I N the autumn of 1903 Anton Pavlovich came to Moscow in very ill health. Nevertheless, he was present at almost all the rehearsals of his new play, the name of which he could not yet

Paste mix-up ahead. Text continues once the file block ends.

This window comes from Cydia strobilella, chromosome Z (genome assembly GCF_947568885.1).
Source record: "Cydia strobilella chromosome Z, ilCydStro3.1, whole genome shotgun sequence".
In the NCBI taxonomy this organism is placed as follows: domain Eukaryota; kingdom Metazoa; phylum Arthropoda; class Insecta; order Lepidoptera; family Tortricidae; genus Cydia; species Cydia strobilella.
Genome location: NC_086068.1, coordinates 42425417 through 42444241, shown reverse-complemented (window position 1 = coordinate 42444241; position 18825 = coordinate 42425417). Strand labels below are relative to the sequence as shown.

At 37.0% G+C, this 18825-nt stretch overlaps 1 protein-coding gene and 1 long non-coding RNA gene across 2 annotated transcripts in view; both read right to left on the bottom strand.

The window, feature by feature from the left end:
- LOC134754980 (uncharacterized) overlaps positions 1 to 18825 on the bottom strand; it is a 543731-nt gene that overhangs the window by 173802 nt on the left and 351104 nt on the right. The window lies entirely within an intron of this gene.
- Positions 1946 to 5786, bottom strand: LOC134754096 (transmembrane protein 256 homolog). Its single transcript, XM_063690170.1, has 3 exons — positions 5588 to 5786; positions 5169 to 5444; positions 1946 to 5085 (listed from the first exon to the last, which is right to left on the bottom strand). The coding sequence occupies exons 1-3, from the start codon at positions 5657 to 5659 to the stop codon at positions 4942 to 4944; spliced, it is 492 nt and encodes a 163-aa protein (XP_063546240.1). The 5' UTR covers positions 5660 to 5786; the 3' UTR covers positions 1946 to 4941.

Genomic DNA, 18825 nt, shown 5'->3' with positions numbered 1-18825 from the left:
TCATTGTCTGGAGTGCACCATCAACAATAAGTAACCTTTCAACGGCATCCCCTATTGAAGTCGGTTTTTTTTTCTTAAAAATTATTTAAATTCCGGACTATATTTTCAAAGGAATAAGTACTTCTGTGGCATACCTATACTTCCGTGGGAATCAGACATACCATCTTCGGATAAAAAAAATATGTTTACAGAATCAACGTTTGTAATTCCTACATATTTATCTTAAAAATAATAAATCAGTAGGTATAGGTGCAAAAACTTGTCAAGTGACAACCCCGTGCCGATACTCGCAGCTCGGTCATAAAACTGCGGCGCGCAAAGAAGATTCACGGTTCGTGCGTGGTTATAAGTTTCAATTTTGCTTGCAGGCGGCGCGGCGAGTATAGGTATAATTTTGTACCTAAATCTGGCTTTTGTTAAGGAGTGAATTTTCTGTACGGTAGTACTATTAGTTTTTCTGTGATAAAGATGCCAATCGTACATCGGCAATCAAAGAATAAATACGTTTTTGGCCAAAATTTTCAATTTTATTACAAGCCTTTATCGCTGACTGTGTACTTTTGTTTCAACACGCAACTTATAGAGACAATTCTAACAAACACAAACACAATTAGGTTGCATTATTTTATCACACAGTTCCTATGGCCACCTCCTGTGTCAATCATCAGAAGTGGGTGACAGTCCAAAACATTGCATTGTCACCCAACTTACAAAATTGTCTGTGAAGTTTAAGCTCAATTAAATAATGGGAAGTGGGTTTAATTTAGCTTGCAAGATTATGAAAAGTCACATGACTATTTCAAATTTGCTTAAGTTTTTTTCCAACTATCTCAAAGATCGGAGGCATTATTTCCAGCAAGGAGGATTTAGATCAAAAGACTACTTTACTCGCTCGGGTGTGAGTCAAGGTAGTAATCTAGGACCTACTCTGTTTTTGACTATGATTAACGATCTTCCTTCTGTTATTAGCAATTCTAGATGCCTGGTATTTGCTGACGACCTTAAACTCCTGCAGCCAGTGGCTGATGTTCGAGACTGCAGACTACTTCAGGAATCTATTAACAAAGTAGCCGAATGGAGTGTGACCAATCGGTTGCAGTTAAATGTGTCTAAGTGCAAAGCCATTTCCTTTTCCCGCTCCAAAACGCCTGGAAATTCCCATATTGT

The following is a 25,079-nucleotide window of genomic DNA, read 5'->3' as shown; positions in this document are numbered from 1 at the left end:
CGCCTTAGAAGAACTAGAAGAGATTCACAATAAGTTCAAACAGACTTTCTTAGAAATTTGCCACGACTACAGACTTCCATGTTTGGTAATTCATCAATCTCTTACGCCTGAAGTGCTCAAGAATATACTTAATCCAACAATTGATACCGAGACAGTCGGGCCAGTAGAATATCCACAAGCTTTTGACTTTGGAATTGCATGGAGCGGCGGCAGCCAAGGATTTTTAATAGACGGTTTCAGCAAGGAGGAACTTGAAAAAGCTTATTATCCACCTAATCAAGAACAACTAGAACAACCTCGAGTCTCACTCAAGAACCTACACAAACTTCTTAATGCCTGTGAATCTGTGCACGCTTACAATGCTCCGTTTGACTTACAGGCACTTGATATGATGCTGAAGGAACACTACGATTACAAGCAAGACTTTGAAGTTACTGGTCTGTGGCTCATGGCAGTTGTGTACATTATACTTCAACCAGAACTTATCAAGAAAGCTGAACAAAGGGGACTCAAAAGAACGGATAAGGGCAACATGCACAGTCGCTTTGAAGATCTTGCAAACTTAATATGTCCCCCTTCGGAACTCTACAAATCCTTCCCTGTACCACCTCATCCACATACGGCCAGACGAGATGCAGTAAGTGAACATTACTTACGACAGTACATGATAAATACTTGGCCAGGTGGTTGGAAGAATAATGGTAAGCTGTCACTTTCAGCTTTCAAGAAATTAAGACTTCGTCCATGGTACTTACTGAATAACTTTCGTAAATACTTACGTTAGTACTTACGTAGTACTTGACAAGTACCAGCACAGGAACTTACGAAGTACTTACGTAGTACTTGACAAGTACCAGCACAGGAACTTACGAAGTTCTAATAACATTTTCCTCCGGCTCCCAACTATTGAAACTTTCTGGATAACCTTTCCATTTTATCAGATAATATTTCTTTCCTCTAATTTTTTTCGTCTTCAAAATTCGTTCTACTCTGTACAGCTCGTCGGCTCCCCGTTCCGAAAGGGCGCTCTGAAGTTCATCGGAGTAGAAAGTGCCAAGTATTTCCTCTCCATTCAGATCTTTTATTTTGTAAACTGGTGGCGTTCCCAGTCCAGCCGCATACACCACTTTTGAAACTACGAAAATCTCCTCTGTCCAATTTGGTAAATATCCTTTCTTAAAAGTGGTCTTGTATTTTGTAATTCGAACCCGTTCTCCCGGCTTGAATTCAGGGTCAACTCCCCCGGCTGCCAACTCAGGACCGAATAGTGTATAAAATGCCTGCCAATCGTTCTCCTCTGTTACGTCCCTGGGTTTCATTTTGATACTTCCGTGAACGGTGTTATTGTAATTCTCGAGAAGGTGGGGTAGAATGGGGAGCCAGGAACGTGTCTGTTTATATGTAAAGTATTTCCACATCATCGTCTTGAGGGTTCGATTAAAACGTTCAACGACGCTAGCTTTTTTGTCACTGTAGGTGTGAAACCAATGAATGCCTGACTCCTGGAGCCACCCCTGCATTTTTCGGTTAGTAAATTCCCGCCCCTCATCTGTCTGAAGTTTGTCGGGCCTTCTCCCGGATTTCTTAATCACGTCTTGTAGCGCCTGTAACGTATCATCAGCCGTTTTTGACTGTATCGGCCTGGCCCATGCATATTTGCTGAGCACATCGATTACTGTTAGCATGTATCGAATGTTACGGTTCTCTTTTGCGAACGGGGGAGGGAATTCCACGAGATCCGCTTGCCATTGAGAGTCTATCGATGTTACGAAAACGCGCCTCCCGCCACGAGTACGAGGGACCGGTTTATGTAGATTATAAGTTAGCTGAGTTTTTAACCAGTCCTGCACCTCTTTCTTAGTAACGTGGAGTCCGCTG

decide upon. Once of an evening he telephoned me to come to him on business. He was sick and could not leave the house. To visit Anton Pavlovich was a rare happiness. I dropped all my affairs and rushed to see him. He was very high-spirited, notwithstanding his illness. Apparently he did not wish to speak of the business on hand at once, but to leave it for the very end, just as children like to leave sweets for the very end of a meal. Meanwhile we all sat at the tea table and laughed, because it was impossible not to laugh in Chekhov's presence. But tea finished, Anton Pavlovich led me to his study, closed the door, sat down in his traditional corner of the divan, and made mesit before him. But even then he did not begin with the business on hand at once, still keeping it for dessert. Meanwhile he was trying to persuade me that some of the actors did not fit their parts and should be replaced by others.